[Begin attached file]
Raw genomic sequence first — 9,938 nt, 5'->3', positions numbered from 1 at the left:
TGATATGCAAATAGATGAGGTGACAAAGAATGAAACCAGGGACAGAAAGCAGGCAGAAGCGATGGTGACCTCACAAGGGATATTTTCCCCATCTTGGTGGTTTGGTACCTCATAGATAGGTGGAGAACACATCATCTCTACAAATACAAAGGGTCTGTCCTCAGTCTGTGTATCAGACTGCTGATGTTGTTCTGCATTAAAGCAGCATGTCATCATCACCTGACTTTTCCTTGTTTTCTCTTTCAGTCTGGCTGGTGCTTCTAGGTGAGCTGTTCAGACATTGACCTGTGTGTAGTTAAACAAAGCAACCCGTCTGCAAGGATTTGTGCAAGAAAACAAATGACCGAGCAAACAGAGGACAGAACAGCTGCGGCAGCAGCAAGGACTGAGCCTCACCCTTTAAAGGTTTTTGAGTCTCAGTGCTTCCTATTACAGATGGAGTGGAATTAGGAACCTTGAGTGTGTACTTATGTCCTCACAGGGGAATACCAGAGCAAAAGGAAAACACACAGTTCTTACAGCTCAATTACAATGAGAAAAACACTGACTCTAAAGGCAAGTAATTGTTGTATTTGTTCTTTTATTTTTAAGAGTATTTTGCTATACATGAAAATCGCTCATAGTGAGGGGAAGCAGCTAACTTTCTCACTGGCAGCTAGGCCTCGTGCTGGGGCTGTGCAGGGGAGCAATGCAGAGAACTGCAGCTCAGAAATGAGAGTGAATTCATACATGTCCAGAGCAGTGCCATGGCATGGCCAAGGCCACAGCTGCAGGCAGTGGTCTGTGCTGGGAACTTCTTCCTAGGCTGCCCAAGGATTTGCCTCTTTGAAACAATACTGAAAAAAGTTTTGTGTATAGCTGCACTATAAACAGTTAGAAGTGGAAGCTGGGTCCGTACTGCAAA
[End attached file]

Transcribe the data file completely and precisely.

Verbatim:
Raw genomic sequence first — 9,938 nt, 5'->3', positions numbered from 1 at the left:
TGATATGCAAATAGATGAGGTGACAAAGAATGAAACCAGGGACAGAAAGCAGGCAGAAGCGATGGTGACCTCACAAGGGATATTTTCCCCATCTTGGTGGTTTGGTACCTCATAGATAGGTGGAGAACACATCATCTCTACAAATACAAAGGGTCTGTCCTCAGTCTGTGTATCAGACTGCTGATGTTGTTCTGCATTAAAGCAGCATGTCATCATCACCTGACTTTTCCTTGTTTTCTCTTTCAGTCTGGCTGGTGCTTCTAGGTGAGCTGTTCAGACATTGACCTGTGTGTAGTTAAACAAAGCAACCCGTCTGCAAGGATTTGTGCAAGAAAACAAATGACCGAGCAAACAGAGGACAGAACAGCTGCGGCAGCAGCAAGGACTGAGCCTCACCCTTTAAAGGTTTTTGAGTCTCAGTGCTTCCTATTACAGATGGAGTGGAATTAGGAACCTTGAGTGTGTACTTATGTCCTCACAGGGGAATACCAGAGCAAAAGGAAAACACACAGTTCTTACAGCTCAATTACAATGAGAAAAACACTGACTCTAAAGGCAAGTAATTGTTGTATTTGTTCTTTTATTTTTAAGAGTATTTTGCTATACATGAAAATCGCTCATAGTGAGGGGAAGCAGCTAACTTTCTCACTGGCAGCTAGGCCTCGTGCTGGGGCTGTGCAGGGGAGCAATGCAGAGAACTGCAGCTCAGAAATGAGAGTGAATTCATACATGTCCAGAGCAGTGCCATGGCATGGCCAAGGCCACAGCTGCAGGCAGTGGTCTGTGCTGGGAACTTCTTCCTAGGCTGCCCAAGGATTTGCCTCTTTGAAACAATACTGAAAAAAGTTTTGTGTATAGCTGCACTATAAACAGTTAGAAGTGGAAGCTGGGTCCGTACTGCAAA